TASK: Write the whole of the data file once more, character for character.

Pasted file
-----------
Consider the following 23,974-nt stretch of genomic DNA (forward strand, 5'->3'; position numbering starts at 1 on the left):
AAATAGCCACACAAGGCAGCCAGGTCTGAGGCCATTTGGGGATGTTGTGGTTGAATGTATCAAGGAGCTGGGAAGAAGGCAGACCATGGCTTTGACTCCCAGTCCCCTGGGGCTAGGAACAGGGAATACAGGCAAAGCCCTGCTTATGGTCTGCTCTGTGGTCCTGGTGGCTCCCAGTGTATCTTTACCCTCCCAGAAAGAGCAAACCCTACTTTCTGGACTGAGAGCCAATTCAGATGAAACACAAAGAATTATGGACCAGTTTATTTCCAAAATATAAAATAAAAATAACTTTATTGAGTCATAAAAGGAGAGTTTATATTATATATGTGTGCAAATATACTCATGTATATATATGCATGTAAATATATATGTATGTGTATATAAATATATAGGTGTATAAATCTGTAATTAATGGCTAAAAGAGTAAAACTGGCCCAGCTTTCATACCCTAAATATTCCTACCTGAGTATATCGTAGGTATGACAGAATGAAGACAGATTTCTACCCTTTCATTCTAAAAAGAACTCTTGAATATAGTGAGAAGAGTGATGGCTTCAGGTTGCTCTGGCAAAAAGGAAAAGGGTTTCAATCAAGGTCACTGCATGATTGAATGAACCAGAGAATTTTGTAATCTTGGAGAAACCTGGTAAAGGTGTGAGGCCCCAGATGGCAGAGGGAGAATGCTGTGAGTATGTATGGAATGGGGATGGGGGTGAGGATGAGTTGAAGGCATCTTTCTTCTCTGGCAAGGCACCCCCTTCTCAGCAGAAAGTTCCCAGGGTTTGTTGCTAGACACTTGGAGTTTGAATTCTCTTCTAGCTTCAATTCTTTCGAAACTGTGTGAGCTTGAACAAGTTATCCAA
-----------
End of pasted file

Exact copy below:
Consider the following 23,974-nt stretch of genomic DNA (forward strand, 5'->3'; position numbering starts at 1 on the left):
AAATAGCCACACAAGGCAGCCAGGTCTGAGGCCATTTGGGGATGTTGTGGTTGAATGTATCAAGGAGCTGGGAAGAAGGCAGACCATGGCTTTGACTCCCAGTCCCCTGGGGCTAGGAACAGGGAATACAGGCAAAGCCCTGCTTATGGTCTGCTCTGTGGTCCTGGTGGCTCCCAGTGTATCTTTACCCTCCCAGAAAGAGCAAACCCTACTTTCTGGACTGAGAGCCAATTCAGATGAAACACAAAGAATTATGGACCAGTTTATTTCCAAAATATAAAATAAAAATAACTTTATTGAGTCATAAAAGGAGAGTTTATATTATATATGTGTGCAAATATACTCATGTATATATATGCATGTAAATATATATGTATGTGTATATAAATATATAGGTGTATAAATCTGTAATTAATGGCTAAAAGAGTAAAACTGGCCCAGCTTTCATACCCTAAATATTCCTACCTGAGTATATCGTAGGTATGACAGAATGAAGACAGATTTCTACCCTTTCATTCTAAAAAGAACTCTTGAATATAGTGAGAAGAGTGATGGCTTCAGGTTGCTCTGGCAAAAAGGAAAAGGGTTTCAATCAAGGTCACTGCATGATTGAATGAACCAGAGAATTTTGTAATCTTGGAGAAACCTGGTAAAGGTGTGAGGCCCCAGATGGCAGAGGGAGAATGCTGTGAGTATGTATGGAATGGGGATGGGGGTGAGGATGAGTTGAAGGCATCTTTCTTCTCTGGCAAGGCACCCCCTTCTCAGCAGAAAGTTCCCAGGGTTTGTTGCTAGACACTTGGAGTTTGAATTCTCTTCTAGCTTCAATTCTTTCGAAACTGTGTGAGCTTGAACAAGTTATCCAA